2017 Top 5 midsize SUVs under $45,000

With medium sized SUVs getting more popular by the day, we’ve put together 5 that ranked highly in our previous individual reviews and, in our opinion, the best of their class. All comes with 5 seats except for the Honda CR-V, which can be had with a 7-seat layout.

  1. Honda CR-V

Honda has put together a very compelling package with the 5th generation CR-V. It has made big strides in every aspect over its predecessor, especially in terms of drivetrain and refinement.

The new 140kW/240Nm 1.5-litre turbocharged direct-injected V-TEC engine is lively. It is matched with a continuously variable transmission (CVT) that is smooth and pairs well with the engine to mask the minor turbo lag.

The CR-V is well featured, stylish and with the first ever 7-seats offered on the VTi-L, there’s a CR-V to suit almost everyone.

Coupled with a 5-star ANCAP safety rating and 5-year unlimited kilometer warranty, the new CR-V takes the deserving first spot.

Read Honda CR-V full review here

Pros Cons
  • Attractive packaging inside and out
  • Grainy engine at high revs
  • Impressive fuel economy
  • Touchy brakes
  • Smooth drivetrain
  • Tight third-row seats
  • Plush ride
  • AEB and Forward Collision Warning only on range-topper
  • Third-row aircon vents
Safety 5-star ANCAP, 6 Airbags, Reverse Camera, Side Vision Camera, Trailer Sway Control, Driver Attention Detection, Tyre Pressure Sensor, Emergency Stop Signal, ABS, BA, TCS, EBD, HAS
Warranty5-years unlimited kilometre
  1. Mazda CX-5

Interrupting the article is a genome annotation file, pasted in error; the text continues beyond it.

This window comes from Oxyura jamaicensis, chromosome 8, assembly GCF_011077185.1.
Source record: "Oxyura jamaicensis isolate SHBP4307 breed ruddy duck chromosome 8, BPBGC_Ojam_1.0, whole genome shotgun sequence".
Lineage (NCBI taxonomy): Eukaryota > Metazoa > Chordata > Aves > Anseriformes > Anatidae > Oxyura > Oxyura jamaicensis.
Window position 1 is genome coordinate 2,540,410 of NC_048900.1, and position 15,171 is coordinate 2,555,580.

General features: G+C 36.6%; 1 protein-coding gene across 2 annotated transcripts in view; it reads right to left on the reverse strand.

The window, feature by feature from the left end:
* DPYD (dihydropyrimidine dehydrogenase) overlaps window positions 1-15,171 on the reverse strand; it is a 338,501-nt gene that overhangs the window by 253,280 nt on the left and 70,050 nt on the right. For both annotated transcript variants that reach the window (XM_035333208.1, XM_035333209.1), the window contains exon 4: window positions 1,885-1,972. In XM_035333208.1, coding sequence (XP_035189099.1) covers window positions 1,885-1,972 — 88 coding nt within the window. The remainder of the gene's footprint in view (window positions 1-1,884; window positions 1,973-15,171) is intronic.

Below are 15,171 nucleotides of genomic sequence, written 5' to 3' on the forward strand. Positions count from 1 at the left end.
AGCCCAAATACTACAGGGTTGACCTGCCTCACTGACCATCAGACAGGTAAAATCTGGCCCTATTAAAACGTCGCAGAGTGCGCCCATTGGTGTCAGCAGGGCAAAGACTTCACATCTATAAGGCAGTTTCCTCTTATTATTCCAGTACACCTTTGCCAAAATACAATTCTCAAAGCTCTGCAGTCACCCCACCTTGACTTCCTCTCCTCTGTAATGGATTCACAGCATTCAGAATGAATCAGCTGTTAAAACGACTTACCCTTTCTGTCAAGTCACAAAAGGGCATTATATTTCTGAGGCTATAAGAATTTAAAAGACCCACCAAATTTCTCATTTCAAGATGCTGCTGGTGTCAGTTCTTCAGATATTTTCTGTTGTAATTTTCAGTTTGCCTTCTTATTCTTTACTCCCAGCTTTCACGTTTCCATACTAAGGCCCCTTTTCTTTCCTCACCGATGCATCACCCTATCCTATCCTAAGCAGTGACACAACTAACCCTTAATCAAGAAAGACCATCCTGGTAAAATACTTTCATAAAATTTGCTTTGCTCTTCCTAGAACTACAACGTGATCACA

If premium looks and quality is high on your list, then the latest Mazda CX-5 would fit the bill nicely. Everywhere you look and touch exudes that luxurious vibe that you get from cars costing significantly more.

There are also top-notch features such as heads-up display, Bose audio and powered tailgate – albeit on higher end variants.

The CX-5 backs this up with fine power and drivetrain consisting of a 114kW/200Nm 2.0-litre direct-injected petrol, 140kW/251Nm 2.5-litre direct-injected petrol or 129kW/420Nm 2.2-litre twin-turbo diesel matched with a 6-speed transmission.

Mazda has also finally got it right in terms of NVH (Noise, Vibration and Harshness). The CX-5 now possesses a level of refinement not seen before with good road and engine noise suppression, as well as a delicate engine stop/start system.

Even more impressive is how Mazda has taken a large heavy car and taught it how to handle like a dream, putting some lighter hot hatches to shame.

Read Mazda CX-5 full review here

Pros Cons
  • Overall refinement
  • Engines still more vocal than some rivals
  • Premium quality and equipment
  • No digital speedo on lower grade models
  • Excellent fit and finish
  • Good NVH
  • Good handling and dynamics
Safety 5-star ANCAP, 8 Airbags, Blind Spot Monitoring, Rear Cross Traffic Alert, Forward/Reverse Smart City Brake Support, Reverse Camera, ABS, ESC, TCS, EBD
Warranty 3 years/unlimited kilometres
  1. Kia Sportage

Korean cars have come a long way from its early days of cheap and cheerless econo boxes. These days, with the help of European designers and engineers, Korean vehicles drive as well as they look. It’s backed by great reliability and resale, too.

The Kia Sportage is one such vehicle. It’s stylish, practical and generously equipped, and thanks to Kia’s local chassis tuning, the Sportage’s ride and handling is one of the better ones amongst a sea of SUVs.

Its proven range of powerplants ranging from a 114kW/192Nm 2.0-litre four cylinder petrol to the 136kW/400Nm 2.0-litre turbo diesel are relatively refined and fuel-efficient.

Inside, the latest Sportage has better quality materials, a sensibly laid out dash and comfortable seating for five.